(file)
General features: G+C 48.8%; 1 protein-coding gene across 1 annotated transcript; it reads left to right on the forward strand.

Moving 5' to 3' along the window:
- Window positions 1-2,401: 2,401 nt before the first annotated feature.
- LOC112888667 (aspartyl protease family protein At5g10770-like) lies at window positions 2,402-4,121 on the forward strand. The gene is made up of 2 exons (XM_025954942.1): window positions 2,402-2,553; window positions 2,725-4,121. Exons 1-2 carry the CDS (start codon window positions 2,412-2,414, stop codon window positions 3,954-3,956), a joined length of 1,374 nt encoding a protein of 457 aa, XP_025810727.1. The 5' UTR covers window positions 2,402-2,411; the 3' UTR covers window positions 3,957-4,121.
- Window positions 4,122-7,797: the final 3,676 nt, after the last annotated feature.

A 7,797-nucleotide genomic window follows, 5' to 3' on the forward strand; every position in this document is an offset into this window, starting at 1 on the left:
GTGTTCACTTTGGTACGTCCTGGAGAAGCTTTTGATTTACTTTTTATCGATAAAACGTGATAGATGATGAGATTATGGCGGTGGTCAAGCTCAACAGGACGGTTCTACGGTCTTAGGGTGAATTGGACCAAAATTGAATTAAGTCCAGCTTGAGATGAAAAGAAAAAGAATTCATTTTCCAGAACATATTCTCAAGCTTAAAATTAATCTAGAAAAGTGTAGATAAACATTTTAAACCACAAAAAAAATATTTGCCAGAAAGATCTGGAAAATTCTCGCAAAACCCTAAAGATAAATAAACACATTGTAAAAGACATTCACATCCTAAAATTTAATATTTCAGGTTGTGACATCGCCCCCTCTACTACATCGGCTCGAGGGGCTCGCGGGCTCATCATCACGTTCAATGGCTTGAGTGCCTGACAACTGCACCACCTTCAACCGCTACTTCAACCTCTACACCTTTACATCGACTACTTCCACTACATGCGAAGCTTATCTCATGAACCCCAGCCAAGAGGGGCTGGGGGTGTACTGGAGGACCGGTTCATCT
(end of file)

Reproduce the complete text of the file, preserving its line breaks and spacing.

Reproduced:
General features: G+C 48.8%; 1 protein-coding gene across 1 annotated transcript; it reads left to right on the forward strand.

Moving 5' to 3' along the window:
- Window positions 1-2,401: 2,401 nt before the first annotated feature.
- LOC112888667 (aspartyl protease family protein At5g10770-like) lies at window positions 2,402-4,121 on the forward strand. The gene is made up of 2 exons (XM_025954942.1): window positions 2,402-2,553; window positions 2,725-4,121. Exons 1-2 carry the CDS (start codon window positions 2,412-2,414, stop codon window positions 3,954-3,956), a joined length of 1,374 nt encoding a protein of 457 aa, XP_025810727.1. The 5' UTR covers window positions 2,402-2,411; the 3' UTR covers window positions 3,957-4,121.
- Window positions 4,122-7,797: the final 3,676 nt, after the last annotated feature.

A 7,797-nucleotide genomic window follows, 5' to 3' on the forward strand; every position in this document is an offset into this window, starting at 1 on the left:
GTGTTCACTTTGGTACGTCCTGGAGAAGCTTTTGATTTACTTTTTATCGATAAAACGTGATAGATGATGAGATTATGGCGGTGGTCAAGCTCAACAGGACGGTTCTACGGTCTTAGGGTGAATTGGACCAAAATTGAATTAAGTCCAGCTTGAGATGAAAAGAAAAAGAATTCATTTTCCAGAACATATTCTCAAGCTTAAAATTAATCTAGAAAAGTGTAGATAAACATTTTAAACCACAAAAAAAATATTTGCCAGAAAGATCTGGAAAATTCTCGCAAAACCCTAAAGATAAATAAACACATTGTAAAAGACATTCACATCCTAAAATTTAATATTTCAGGTTGTGACATCGCCCCCTCTACTACATCGGCTCGAGGGGCTCGCGGGCTCATCATCACGTTCAATGGCTTGAGTGCCTGACAACTGCACCACCTTCAACCGCTACTTCAACCTCTACACCTTTACATCGACTACTTCCACTACATGCGAAGCTTATCTCATGAACCCCAGCCAAGAGGGGCTGGGGGTGTACTGGAGGACCGGTTCATCT